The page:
By Ed Thompson
Are you paying attention? That question haunts me. Well, it doesn’t keep me up at night, but I keep coming back to it. It’s been almost a month since I returned from Baltimore, the site of this year’s Big Tent, our denomination’s biennial gathering, but I still find myself thinking about it. Are you paying attention?
The question was first raised early in the conference by staff of The Center, which is the mission arm of the Presbytery of Baltimore. (Their Big Tent welcome is below; click here to see the text version.) They partner mission groups with local congregations to bring about change. I suppose the projects these groups do are helpful, whether it’s painting homes or building ramps, leading Vacation Bible School or working in community gardens. Even more important, though, is what the groups can learn from being in Baltimore.
St. Louis, the site of last year’s General Assembly as well as Big Tent in 2017, is a complex city. Baltimore, which will be the site of next year’s General Assembly, is even more so. Race is certainly a part of it, maybe a big part of it. Class differences also figure in. Sometimes wealthy neighborhoods are situated almost right next to poorer neighborhoods.
Are you paying attention? Asking the question helps you focus on what you are seeing. In Baltimore, that means looking for whether the windows in the row houses have been boarded up, whether piles of garbage are lying around, whether there are flower beds in the window, little satellite dishes on the roofs, weeds growing in cracks in the sidewalk, among other things.
What would asking that question mean for us, for our churches, for our communities? Maybe we should notice whether there are sidewalks or not, whether the local Go-Mart or Kroger has signs posted in Spanish or Arabic or Korean. Maybe we should also notice whether there is a Kroger or any kind of grocery store in our neighborhood. What does that tell us?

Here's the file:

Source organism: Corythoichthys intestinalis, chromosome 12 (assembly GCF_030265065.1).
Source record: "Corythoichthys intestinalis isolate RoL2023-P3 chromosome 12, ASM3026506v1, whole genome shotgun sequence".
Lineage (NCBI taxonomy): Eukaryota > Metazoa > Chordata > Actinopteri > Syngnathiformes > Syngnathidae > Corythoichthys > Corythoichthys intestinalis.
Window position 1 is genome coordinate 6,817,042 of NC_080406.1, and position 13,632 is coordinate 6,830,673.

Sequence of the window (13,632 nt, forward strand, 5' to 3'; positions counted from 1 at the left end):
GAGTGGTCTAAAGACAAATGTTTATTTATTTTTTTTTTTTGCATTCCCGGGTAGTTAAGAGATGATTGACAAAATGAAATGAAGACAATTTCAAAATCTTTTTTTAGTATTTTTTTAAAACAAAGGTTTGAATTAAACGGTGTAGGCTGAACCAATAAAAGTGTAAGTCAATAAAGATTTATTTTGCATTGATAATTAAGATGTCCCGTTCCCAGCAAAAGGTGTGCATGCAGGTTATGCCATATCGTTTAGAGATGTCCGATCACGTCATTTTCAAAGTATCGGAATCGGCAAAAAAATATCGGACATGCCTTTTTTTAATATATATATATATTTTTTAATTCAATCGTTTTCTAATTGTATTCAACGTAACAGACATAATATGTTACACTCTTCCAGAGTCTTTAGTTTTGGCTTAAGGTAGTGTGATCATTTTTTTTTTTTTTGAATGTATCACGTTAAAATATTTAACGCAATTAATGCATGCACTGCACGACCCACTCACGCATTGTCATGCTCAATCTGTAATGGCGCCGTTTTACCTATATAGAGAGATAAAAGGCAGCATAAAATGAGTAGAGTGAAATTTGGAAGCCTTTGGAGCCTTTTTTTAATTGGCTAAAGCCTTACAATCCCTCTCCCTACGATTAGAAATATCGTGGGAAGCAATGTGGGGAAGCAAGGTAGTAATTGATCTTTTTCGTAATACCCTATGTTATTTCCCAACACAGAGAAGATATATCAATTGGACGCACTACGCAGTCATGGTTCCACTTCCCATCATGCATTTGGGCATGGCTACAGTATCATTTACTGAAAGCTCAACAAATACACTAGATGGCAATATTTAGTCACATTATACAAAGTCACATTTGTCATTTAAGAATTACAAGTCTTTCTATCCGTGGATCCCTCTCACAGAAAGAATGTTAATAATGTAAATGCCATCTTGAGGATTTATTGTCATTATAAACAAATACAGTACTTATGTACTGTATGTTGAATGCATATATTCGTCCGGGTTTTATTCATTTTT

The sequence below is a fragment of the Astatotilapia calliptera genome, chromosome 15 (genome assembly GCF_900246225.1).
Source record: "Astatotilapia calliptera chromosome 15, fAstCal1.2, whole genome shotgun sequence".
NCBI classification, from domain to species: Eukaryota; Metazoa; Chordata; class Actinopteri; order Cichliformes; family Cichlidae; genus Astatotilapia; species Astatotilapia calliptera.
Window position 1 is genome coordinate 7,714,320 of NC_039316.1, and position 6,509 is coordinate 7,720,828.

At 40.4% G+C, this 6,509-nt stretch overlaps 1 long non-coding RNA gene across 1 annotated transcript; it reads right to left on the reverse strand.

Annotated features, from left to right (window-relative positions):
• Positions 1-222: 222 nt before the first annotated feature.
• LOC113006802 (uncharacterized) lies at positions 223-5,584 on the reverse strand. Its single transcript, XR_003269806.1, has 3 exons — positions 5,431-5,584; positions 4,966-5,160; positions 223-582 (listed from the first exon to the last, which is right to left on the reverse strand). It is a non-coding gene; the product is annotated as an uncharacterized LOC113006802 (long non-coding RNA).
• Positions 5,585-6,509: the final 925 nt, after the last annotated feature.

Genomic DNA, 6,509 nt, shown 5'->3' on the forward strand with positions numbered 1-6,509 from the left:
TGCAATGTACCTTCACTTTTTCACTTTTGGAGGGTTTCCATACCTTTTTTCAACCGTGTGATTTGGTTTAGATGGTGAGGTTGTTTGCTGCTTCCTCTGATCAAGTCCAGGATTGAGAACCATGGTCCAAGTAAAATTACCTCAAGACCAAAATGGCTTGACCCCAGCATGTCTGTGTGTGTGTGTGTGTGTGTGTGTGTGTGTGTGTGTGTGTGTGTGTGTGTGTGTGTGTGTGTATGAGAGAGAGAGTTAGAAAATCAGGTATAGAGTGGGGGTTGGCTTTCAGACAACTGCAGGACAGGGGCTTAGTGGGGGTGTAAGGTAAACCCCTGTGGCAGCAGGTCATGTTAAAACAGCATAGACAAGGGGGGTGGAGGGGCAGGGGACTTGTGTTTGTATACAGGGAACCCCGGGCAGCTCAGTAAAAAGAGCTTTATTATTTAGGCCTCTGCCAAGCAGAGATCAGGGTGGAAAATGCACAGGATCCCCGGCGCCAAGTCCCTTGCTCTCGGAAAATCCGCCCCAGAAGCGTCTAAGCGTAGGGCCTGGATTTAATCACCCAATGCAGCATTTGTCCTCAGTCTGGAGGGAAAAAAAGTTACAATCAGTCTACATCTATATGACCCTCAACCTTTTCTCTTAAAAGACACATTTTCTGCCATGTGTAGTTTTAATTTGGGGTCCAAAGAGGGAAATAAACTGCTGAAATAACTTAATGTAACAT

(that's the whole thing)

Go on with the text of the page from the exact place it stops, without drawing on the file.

Maybe asking that question means we should be noticing whether there are more children or more senior citizens near our church? Where is the nearest elementary school, the nearest nursing home, the nearest Wal-Mart, the nearest McDonald’s, the nearest Starbucks, the nearest pawn shop? What does that tell us?
We can also apply that question to the members of our church. Do we notice the bruises on the arms of our members? Are the bruises a sign that they’re falling more often or are they a sign that the person is being abused? Is their absence from worship a sign that they’re ill, a sign that they’re on vacation, or a sign that they’re upset?
From my own experience, I remember talking to my mother about whether she had seen the specialist that her doctor had referred her to. She kept putting that off, which I took as a sign that she didn’t want to spend the money or didn’t want to be bothered. To be honest, the thought crossed my mind that this was an indication of her stubbornness. (Not that the apple falls far from the tree.) In hindsight, it was probably an early sign of dementia. She didn’t want to drive to that specialist because she wasn’t sure that she’d be able to find their office or perhaps find her way back home if she did. That thought never occurred to me. I guess I wasn’t paying attention.
Maybe, more importantly, are we paying attention to God? Perhaps God is speaking in a “still, small voice,” perhaps in a recurring dream, or in ideas that do keep us up at night. We all have more than enough to keep us busy. We probably pay more attention to our calendar and our smartphone. Asking that question can challenge our priorities and jolt us out of our lethargy. Are you paying attention?